By Shereen Siewert
After months of canceled festivals and performances, musicians across the country are struggling to share their music – and earn a living – as the coronavirus pandemic wears on. But a Wausau group is taking a creative approach to bringing music back to the area while giving artists a chance to perform.
Six bands, all familiar names throughout the region, will perform Sept. 18-19 at a unique drive-in concert on the outskirts of Wausau. Wild Woods Festival features music by Trampled by Turtles, Horseshoes & Hand Grenades, Charlie Parr, Old Salt Union, Feed the Dog, and Billy Bronsted & the Loot.
“The artists and we agree that some of the best medicine for this country right now is to be together and enjoy some live music in a safe manner,” said Alena Han, part of the team organizing and promoting the event. “We’re honored to bring live music back into people’s lives and realize that it will always have the ability to unite us.”
The festival at The Folk Farm, 223315 Clover Road, kicks off Friday night with doors opening at 4 and music starting at 4:30 p.m. Feed the Dog opens the set, followed by Old Salt Union and ending with Trampled by Turtles.
On Saturday, doors open once again at 4 p.m. with Billy Bronsted & The Loot taking the stage at 4:30 p.m. Charlie Parr follows at 7 with Horseshoes & Hand Grenades from 9 p.m. to 10:30 p.m.
The premise is this: Event-goers stay in their assigned, clearly-marked parking spaces, which include room for chairs and social distancing from other attendees. Each car will be given a specific spot. One ticket is good for four people with an option to purchase additional tickets.
Carry-ins are not allowed. But beer and seltzer bucket specials are available to add on when purchasing a ticket. Screen printed posters and bandanas are also available online and onsite. Food options will be provided by Chef C’s Munchie Mobile , Curds Of Wisconsin and the Rib Mountain Lions Club. Drinks will also be available on site, including Red Eye Brewing Company Wausau, all alcohol sales will be going to the Rib Mountain Lions Club. Delivery options are available for attendees who do not wish to leave their designated area.
“Music is a big part of my families life – and a lot of people’s lives – and we really believed it was a good time to bring live music back to Central Wisconsin,” said Paul Szmanda, who is hosting the event. “Our farm provides a lot of space to provide a safe environment and this event will be a wonderful intro into the future of the Folk farm.”
Event organizers say they are taking COVID-19 guidelines very seriously. All staff will answer questionnaires daily with temperature checks. Masks and gloves will be worn when necessary. For band safety, staff will sanitize the stage in between all sets.
Each show will be performed live, rather than virtually, in person and onstage in front of The Folk Farm. Two arrays of flown speakers will ensure everyone has the same experience. The field is split into four sections with VIP being the closest spot, followed by a front, mid and back lot. Larger vehicles such as vans, lifted vehicles and buses will be parked on the edges and in the back.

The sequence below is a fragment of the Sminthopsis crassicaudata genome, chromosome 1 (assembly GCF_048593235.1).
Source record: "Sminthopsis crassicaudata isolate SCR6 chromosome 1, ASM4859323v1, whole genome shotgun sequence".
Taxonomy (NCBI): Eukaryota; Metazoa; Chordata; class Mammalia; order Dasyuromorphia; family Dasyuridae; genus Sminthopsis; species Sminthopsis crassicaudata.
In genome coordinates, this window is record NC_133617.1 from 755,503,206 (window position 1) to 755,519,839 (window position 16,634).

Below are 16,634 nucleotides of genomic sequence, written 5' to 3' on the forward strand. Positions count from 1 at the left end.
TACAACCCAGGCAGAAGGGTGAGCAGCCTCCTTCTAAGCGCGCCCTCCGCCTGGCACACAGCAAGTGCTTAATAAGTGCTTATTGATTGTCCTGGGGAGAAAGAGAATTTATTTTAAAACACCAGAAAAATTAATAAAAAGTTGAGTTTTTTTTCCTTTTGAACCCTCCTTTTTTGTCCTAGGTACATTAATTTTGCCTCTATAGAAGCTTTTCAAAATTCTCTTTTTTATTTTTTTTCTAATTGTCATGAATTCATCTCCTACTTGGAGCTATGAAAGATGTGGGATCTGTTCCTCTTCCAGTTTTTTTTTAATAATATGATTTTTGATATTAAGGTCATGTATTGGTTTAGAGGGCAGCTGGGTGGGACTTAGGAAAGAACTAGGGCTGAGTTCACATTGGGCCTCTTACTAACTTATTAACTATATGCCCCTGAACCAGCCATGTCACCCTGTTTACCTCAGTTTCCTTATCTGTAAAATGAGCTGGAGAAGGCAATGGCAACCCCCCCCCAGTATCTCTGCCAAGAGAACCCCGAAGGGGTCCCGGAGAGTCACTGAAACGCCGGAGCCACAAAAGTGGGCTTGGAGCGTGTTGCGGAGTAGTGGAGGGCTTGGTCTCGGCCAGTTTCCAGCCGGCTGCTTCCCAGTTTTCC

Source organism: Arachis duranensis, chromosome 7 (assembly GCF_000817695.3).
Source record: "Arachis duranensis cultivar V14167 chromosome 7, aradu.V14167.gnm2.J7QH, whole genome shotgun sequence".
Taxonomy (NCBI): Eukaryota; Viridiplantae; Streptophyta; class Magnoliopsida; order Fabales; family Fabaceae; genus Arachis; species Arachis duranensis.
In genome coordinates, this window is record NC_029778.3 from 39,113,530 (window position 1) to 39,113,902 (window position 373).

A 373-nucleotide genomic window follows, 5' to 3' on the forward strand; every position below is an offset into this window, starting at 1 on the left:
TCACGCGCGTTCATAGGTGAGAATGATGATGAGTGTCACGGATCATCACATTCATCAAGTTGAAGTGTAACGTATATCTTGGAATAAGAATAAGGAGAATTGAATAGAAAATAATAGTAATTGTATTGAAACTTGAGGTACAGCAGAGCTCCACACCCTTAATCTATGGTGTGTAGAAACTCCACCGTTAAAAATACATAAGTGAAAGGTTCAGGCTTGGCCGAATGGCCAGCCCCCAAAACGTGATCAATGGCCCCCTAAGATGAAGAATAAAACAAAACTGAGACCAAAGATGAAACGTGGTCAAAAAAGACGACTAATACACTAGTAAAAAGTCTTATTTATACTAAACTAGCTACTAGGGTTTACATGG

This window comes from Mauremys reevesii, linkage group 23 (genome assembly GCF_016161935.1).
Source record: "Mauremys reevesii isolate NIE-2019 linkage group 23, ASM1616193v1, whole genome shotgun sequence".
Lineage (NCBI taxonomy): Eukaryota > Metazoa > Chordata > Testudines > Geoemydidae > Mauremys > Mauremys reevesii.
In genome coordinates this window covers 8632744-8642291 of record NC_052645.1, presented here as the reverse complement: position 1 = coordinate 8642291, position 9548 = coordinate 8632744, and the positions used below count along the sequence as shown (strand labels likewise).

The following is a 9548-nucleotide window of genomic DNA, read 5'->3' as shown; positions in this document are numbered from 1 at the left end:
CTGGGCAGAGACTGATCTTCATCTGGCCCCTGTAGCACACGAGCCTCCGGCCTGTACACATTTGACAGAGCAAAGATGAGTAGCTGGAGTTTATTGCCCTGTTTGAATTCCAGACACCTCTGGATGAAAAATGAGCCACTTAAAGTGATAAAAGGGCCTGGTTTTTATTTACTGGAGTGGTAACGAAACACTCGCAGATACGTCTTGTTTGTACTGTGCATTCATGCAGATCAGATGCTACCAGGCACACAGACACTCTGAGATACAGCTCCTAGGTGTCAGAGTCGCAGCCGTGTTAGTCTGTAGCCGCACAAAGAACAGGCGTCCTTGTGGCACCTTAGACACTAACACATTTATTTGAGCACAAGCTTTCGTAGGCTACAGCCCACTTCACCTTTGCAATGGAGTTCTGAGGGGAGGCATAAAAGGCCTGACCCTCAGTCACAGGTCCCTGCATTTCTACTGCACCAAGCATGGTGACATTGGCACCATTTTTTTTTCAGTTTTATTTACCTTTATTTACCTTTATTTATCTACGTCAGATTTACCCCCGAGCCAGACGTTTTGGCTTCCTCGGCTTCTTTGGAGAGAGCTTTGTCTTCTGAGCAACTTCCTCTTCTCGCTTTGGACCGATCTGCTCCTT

All attendees will be required to wear a mask when wandering to the bathroom or to get food or drinks.
Event organizers had this to say about their artist lineup:
- Progressive bluegrass band Trampled by Turtles are from Duluth, Minnesota, where frontman Dave Simonett initially formed the group as a side project in 2003.
- Hailing from the river town of Stevens Point, Horseshoes & Hand Grenades plays something like progressive high-energy old-time folk music. With strong roots in old-time and bluegrass, the band has formed it’s own unique style born from the diverse musical backgrounds and interests of the five friends who make up the band. All born and raised in the great state of Wisconsin, Horseshoes & Hand Grenades began playing music and their earliest shows in the spring of 2009.
- Old Salt Union is a string band founded by a horticulturist, cultivated by classically trained musicians, and fueled by a vocalist/bass player who is also a hip-hop producer with a fondness for the Four Freshmen. It is this collision of styles and musical vocabularies that informs their fresh approach to bluegrass and gives them an electric live performance vibe that seems to pull more from Vaudeville than the front porch.
- Charlie Parr is an incorruptible outsider who writes novelistic, multi-layered stories that shine a kaleidoscopic light on defiant, unseen characters thriving in the shadows all around us. Parr has a new record with only his name on it, and it isn’t shiny and perfect and commercial and catchy. It’s him. It’s pure Charlie Parr and that’s enough. He hasn’t moved to LA or Nashville; he’s stayed in the cold grey north of Minnesota, because that’s his home.
- Billy Bronsted and the Loot are a predominately hard-playing, big-sounded duo from Wisconsin’s Northwoods. Billy and his percussionist, John Kneipp were both born and raised in Tomahawk, Wi, where their love for music was definitely thought of as unique. The duo’s rythmic sound of the drum mixed with Bronsted’s plucking puts the listener in a feel-good vibe.
- Feed the Dog is an eclectic and action-packed, high-energy, jam-rock-grass band. The Appleton based group features masterfully crafted fiddle, Kottke like finger pickin’ acoustic six and twelve string guitar, funky bass lines, and percussive soul.
If you go, be sure to bring a photo ID, a mask, blankets or chairs and a friend or two to enjoy the music with.